The case of the day is Han v. Financial Supervisory Service (S.D.N.Y. 2018). It’s a very odd case. The plaintiff, Karen Han, brought an action against Financial Supervisory Service, which may or may not be an instrumentality of South Korea. The action sought a judgment declaring that if she serves a subpoena for testimony or documents on FSS, FSS will not be entitled to assert foreign sovereign immunity.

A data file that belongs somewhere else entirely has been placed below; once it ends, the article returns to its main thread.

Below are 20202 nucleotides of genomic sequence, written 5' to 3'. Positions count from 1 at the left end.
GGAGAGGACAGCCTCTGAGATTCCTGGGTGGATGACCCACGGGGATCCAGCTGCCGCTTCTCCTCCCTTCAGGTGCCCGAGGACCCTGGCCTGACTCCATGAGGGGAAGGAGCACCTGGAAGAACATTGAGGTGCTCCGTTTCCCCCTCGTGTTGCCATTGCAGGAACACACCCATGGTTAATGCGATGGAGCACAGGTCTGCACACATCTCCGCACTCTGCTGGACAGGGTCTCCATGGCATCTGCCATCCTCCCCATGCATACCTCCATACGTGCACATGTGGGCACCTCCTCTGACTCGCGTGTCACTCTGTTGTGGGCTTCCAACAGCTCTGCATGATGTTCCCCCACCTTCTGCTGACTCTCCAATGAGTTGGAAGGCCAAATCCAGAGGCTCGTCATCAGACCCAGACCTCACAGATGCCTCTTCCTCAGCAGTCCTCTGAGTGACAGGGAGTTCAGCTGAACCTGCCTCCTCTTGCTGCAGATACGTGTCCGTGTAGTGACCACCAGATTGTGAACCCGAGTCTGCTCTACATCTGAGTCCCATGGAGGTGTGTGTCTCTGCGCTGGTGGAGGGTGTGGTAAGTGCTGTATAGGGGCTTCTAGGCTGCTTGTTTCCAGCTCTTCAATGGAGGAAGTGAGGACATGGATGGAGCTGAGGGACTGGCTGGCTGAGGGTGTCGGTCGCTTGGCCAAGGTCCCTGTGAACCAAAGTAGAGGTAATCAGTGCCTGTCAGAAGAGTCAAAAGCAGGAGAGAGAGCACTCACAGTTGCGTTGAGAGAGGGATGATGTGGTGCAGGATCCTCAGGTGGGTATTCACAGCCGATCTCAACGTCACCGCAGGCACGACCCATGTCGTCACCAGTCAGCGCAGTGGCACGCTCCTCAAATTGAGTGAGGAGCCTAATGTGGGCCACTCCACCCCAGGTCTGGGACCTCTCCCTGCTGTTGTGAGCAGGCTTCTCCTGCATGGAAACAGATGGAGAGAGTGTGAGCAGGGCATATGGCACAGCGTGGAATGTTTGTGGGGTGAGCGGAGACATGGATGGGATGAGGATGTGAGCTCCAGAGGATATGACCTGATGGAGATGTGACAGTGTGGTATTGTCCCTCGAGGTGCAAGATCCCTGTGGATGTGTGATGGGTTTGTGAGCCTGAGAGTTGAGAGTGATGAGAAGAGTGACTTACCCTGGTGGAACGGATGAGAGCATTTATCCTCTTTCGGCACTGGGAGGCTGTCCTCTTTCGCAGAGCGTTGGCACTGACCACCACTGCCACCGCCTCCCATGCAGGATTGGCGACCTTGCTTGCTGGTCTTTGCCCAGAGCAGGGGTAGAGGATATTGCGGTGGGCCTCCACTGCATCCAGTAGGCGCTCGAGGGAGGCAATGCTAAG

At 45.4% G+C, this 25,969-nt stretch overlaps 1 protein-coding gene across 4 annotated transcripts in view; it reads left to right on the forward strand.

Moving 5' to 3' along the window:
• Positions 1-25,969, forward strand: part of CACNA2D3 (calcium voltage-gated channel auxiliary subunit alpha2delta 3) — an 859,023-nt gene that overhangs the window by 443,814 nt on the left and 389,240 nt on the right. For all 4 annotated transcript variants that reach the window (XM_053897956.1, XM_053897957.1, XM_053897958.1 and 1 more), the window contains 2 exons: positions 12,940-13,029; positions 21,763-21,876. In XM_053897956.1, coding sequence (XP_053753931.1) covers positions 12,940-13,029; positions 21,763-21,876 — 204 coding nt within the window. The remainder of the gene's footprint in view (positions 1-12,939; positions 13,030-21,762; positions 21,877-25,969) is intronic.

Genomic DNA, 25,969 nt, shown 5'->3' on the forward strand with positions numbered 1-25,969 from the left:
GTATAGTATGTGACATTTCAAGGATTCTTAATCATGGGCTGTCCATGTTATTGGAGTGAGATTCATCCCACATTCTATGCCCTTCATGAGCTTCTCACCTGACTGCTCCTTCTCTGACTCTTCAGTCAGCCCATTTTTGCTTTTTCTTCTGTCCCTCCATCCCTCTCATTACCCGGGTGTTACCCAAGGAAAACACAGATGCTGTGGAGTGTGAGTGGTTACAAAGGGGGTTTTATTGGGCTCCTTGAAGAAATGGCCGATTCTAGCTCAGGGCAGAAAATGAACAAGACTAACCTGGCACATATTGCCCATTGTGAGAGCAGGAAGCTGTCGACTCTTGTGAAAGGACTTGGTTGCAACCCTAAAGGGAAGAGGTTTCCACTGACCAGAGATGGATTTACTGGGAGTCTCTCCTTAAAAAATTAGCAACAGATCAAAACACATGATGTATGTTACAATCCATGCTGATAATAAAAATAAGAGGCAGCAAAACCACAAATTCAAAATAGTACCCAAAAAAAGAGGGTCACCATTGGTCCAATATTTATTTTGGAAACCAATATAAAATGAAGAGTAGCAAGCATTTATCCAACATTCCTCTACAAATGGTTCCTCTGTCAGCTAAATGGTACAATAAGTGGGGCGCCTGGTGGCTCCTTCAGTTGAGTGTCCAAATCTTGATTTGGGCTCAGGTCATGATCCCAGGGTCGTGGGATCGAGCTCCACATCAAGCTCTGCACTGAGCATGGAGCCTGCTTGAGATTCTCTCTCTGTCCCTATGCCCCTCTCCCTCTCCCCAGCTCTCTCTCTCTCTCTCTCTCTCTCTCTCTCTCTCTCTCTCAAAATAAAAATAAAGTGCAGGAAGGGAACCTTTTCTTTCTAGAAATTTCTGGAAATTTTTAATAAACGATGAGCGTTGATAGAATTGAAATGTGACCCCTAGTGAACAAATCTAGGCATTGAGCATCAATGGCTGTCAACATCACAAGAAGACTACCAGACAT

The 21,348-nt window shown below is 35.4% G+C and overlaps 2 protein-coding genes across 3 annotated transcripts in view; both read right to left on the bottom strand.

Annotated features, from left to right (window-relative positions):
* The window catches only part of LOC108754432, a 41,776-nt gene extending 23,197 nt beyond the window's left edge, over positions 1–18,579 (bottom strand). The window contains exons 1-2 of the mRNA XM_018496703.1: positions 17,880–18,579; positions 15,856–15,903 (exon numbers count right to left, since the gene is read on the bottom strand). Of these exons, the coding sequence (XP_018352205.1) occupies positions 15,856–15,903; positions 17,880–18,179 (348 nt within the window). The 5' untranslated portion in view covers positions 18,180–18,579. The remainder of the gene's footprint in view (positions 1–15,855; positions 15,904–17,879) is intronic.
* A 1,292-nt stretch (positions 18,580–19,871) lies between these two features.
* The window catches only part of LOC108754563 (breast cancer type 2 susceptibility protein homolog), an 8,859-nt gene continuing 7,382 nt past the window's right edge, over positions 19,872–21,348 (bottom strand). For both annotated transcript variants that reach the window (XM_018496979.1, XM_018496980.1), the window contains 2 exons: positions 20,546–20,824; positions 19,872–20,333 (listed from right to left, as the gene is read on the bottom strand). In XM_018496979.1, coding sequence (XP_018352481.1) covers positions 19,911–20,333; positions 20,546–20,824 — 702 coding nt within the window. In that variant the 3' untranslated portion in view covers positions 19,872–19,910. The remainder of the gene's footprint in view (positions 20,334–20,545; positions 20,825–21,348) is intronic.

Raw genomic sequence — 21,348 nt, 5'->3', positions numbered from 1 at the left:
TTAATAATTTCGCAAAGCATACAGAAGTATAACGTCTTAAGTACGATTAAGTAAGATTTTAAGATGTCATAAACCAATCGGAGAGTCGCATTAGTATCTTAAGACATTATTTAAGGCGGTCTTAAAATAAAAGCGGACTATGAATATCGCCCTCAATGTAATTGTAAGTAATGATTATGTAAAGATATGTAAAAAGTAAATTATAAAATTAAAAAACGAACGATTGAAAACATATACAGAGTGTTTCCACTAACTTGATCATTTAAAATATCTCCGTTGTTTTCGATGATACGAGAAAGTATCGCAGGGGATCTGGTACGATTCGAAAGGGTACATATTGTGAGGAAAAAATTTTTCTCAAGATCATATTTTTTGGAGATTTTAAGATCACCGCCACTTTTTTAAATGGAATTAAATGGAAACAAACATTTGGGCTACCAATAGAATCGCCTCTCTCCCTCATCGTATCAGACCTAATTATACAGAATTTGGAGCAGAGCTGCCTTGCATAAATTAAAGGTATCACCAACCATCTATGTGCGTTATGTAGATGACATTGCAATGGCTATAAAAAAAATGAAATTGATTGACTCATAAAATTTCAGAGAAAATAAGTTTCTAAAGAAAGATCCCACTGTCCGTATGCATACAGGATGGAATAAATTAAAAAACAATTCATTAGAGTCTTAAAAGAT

The court correctly dismissed the action for want of jurisdiction, though not for the reason readers who are well-informed about FSIA immunity but not so well-informed about federal courts might expect. In essence, Han was asking for an advisory opinion. Federal courts, which are courts of limited jurisdiction, lack the power to render advisory opinions. This is such an obvious point that it’s not really clear what Han’s lawyer might have had in mind. The correct procedure is to serve the subpoena and then confront the FSIA issue after FSS refuses to comply.